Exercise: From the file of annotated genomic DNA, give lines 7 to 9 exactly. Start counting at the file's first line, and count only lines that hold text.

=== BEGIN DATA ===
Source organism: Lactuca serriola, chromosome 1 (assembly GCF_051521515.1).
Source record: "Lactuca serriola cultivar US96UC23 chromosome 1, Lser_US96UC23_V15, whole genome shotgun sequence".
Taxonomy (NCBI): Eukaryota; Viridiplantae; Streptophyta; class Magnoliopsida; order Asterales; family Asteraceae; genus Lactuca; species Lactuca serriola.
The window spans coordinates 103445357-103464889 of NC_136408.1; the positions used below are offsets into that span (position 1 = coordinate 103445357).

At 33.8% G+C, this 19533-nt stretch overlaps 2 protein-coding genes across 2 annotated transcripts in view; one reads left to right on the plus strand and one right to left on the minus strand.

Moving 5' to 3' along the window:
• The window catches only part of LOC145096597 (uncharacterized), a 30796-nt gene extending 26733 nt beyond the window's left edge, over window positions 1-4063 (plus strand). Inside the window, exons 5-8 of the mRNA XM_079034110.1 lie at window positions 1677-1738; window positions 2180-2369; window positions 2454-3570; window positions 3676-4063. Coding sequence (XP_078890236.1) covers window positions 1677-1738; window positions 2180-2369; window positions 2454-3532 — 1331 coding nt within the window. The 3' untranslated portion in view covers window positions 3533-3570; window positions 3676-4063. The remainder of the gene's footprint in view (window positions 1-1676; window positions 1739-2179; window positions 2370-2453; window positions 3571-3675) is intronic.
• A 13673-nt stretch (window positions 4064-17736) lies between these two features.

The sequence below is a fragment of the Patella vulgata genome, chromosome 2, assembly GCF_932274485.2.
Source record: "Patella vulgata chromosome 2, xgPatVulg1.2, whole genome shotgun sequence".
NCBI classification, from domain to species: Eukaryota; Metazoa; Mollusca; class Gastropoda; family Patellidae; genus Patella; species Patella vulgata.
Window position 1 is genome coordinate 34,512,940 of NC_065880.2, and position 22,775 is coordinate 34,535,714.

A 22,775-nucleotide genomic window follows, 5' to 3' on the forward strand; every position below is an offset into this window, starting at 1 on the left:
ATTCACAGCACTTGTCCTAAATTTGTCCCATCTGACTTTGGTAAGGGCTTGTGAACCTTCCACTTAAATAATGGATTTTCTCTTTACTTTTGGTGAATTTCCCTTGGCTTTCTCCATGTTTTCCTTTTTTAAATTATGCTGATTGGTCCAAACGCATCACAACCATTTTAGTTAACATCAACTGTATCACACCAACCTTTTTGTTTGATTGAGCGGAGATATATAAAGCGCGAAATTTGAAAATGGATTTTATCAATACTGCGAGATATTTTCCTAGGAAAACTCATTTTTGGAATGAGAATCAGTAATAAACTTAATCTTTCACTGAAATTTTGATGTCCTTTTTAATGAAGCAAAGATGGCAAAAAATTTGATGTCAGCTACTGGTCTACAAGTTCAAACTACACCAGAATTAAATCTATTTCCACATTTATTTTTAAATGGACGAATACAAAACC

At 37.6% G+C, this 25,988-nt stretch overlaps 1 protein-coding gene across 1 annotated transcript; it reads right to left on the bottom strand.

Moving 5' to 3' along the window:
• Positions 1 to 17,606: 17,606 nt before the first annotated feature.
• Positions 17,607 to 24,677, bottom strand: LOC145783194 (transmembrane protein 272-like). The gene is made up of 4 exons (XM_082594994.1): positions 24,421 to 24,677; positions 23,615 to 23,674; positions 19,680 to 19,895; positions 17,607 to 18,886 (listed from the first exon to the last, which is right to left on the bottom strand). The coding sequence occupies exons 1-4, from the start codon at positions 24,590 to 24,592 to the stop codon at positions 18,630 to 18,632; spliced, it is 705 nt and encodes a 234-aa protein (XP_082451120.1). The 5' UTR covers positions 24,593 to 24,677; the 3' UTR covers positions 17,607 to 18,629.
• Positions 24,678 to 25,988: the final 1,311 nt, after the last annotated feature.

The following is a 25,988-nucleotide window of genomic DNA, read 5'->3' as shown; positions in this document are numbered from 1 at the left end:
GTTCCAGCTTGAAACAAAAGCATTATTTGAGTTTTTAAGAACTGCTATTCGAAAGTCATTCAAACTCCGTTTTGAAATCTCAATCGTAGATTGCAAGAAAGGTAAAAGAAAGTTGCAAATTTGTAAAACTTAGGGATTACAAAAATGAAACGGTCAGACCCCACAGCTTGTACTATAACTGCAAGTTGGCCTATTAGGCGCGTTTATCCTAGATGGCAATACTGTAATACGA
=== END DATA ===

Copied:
• The window catches only part of LOC145096597 (uncharacterized), a 30796-nt gene extending 26733 nt beyond the window's left edge, over window positions 1-4063 (plus strand). Inside the window, exons 5-8 of the mRNA XM_079034110.1 lie at window positions 1677-1738; window positions 2180-2369; window positions 2454-3570; window positions 3676-4063. Coding sequence (XP_078890236.1) covers window positions 1677-1738; window positions 2180-2369; window positions 2454-3532 — 1331 coding nt within the window. The 3' untranslated portion in view covers window positions 3533-3570; window positions 3676-4063. The remainder of the gene's footprint in view (window positions 1-1676; window positions 1739-2179; window positions 2370-2453; window positions 3571-3675) is intronic.
• A 13673-nt stretch (window positions 4064-17736) lies between these two features.

The sequence below is a fragment of the Patella vulgata genome, chromosome 2, assembly GCF_932274485.2.